What happened in Prypiat stayed in Prypiat. That had been the rule before the accident, and it remained in effect for days afterward. Even though tens of thousands of people were evacuated from Prypiat and nearby villages, the Soviet government refused to tell its citizens and the world at large what had happened. Television, radio, and the newspapers, even local ones in Ukraine, remained silent about the accident.


The Kremlin had been quite successful in keeping previous large nuclear accidents under wraps, remaining silent about radioactive pollution and the dangers it posed to Soviet citizens and the rest of the world. That was the case with an accident that took place in 1957 in the closed city of Ozersk in the Urals, better known to the Soviet leadership under the code name Cheliabinsk-40 - the home of the first Soviet nuclear fuel plant producing weapons-grade plutonium. On September 29 of that year an underground nuclear waste tank had exploded, blasting a concrete cap weighing 160 tonnes from the tope of the steel and concrete container and releasing 20 million curies of radioactivity into the atmosphere…The Soviet leaders refused to release information about the Ozersk explosion, thereby endangering the lives of hundreds of thousands of their own citizens, who went on with their daily routines not knowing how to minimize the risk caused by the accident.


Original silence about the Chernobyl accident at home and abroad also followed the Ozersk pattern. In 1986 Mikhail Gorbachev, Nikolai Ryzhkov, and their subordinates in Moscow and Kyiv had a model they could follow not only for dealing with the nuclear disaster, but also for speaking - or rather, remaining silent - about what had happened. The tradition of complete secrecy about the nuclear programme, the regime’s unwillingness to admit disaster after having prided itself on being the first to build a nuclear power plant and successfully managing the peaceful atom (incompetence in that regard had hitherto been attributed only to the United States and the capitalist world), and, finally, concern about unleashing panic and a resulting inability to mobilize the resources needed to fight the disaster - all that came together in the deafening official silence that prevailed for the first days after the explosion.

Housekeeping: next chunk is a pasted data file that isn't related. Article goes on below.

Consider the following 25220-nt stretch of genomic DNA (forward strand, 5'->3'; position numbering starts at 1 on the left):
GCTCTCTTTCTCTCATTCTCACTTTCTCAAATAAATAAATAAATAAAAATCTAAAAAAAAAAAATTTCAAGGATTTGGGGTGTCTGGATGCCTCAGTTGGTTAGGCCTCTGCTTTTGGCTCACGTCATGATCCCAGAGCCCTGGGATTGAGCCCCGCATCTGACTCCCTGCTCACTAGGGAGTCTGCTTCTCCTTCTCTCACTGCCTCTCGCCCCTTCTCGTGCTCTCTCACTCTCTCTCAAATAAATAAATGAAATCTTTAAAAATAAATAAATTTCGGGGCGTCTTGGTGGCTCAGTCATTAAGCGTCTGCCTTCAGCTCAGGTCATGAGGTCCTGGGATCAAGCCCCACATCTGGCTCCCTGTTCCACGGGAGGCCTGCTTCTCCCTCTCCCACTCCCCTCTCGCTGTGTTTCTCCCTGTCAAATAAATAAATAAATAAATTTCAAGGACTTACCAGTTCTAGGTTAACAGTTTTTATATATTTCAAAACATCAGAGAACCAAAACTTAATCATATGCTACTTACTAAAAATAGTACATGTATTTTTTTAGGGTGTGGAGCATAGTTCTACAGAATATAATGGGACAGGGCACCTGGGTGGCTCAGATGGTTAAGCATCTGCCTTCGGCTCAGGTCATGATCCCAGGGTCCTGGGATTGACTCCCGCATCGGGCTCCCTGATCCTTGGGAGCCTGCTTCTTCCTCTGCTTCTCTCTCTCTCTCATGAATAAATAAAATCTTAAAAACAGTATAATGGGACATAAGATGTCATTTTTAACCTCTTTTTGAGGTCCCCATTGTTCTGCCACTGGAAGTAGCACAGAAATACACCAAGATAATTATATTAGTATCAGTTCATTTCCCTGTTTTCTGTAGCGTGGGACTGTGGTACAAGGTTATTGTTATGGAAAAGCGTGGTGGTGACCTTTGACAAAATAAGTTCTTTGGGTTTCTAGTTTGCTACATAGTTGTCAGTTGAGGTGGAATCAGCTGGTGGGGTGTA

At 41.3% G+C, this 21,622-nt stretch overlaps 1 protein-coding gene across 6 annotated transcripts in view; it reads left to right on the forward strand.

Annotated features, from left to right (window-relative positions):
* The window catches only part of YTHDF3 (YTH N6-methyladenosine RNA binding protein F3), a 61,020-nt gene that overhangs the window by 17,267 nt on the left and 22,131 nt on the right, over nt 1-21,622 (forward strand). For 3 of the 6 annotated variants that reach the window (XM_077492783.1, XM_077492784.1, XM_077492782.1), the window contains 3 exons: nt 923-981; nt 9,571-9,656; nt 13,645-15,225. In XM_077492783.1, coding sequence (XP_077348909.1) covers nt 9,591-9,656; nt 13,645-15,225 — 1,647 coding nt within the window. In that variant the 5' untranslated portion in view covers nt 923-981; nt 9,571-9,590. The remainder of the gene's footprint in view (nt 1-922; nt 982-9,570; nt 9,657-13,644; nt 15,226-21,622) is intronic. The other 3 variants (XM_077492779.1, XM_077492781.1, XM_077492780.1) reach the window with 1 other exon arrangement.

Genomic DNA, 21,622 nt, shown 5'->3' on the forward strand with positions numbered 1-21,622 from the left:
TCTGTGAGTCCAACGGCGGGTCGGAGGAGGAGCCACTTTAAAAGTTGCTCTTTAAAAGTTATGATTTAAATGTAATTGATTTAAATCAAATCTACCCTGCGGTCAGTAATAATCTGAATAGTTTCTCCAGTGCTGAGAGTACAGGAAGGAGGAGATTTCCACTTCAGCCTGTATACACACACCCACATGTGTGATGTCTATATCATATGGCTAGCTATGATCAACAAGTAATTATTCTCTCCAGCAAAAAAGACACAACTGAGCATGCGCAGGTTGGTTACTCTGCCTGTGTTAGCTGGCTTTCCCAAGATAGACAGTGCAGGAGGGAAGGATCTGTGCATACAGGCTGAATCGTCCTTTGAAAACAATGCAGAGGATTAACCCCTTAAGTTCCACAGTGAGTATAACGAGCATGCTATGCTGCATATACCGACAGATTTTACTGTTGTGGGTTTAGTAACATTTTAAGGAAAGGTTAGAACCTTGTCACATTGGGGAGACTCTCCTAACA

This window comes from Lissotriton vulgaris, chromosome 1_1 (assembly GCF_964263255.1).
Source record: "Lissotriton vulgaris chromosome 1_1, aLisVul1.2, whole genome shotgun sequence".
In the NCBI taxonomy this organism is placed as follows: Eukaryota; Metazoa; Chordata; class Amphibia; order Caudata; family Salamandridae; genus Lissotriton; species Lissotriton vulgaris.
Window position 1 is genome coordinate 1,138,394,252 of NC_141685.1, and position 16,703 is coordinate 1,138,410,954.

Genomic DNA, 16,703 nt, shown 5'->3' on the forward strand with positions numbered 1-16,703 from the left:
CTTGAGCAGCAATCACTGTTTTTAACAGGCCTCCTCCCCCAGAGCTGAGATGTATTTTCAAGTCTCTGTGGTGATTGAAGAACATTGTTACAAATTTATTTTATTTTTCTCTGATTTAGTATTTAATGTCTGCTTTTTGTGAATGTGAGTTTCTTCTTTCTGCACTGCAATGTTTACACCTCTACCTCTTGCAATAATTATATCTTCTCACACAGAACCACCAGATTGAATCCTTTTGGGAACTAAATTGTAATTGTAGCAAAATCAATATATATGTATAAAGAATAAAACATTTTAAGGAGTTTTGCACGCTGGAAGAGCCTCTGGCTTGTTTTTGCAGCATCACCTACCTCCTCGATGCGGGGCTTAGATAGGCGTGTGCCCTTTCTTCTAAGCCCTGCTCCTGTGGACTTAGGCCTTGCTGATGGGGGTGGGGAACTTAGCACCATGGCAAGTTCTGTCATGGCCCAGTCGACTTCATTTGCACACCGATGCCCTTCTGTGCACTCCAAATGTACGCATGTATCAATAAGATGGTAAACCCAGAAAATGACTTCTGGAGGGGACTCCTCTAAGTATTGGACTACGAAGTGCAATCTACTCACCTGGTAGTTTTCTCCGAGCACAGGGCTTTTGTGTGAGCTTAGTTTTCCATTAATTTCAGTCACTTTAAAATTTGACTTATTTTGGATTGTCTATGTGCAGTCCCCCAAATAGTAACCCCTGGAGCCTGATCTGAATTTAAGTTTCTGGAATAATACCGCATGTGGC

But this time it proved more difficult to restrict the flow of information. Whereas the Ozersk accident had released 20 million curies of radiation into the atmosphere, the Chernobyl disaster released 50 million curies. Besides, Chernobyl was not in the Urals - the middle of the Soviet Empire - but closer to its western edge, and the winds spread radiation, and thus awareness of the accident, to the countries of Northern and Central Europe.

…Swedish nuclear specialists soon figured out that the radiation they detected had been carried by winds blowing from the other side of the Baltic Sea. Swedish diplomats contacted three Soviet agencies whose activities involved nuclear power and asked for possible explanations. They got none….

The Soviet media finally broke its silence on the Chernobyl accident at 9:00 p.m. on Monday, April 28, almost three days after the accident and more than twelve hours after high radioactivity had been detected in Sweden. In a dull voice, anĀ  announcer on the evening news programme Vremia (Time) read a brief bulletin from the Soviet news agency TASS. Its text was as follows: “An accident has taken place at the Chernobyl atomic electricity station. One of the atomic reactors has been damaged. Measures are being taken to eliminate the consequences of the accident. Assistance is being given to the victims. A government commission has been struck to investigate what happened.” That was it…


Page: 1 2


Shakenstir Photo Supplement
Liverpool 2010 - Gallery: David Ford
David Ford

Interview - Gallery: Bee Gees
Bee Gees Interview - Gallery: Flaming Lips 2020
Flaming Lips 2020
Shakenstir - Homepage Links Reviews Live Interviews Features News Contact Gallery Shakenstir - Homepage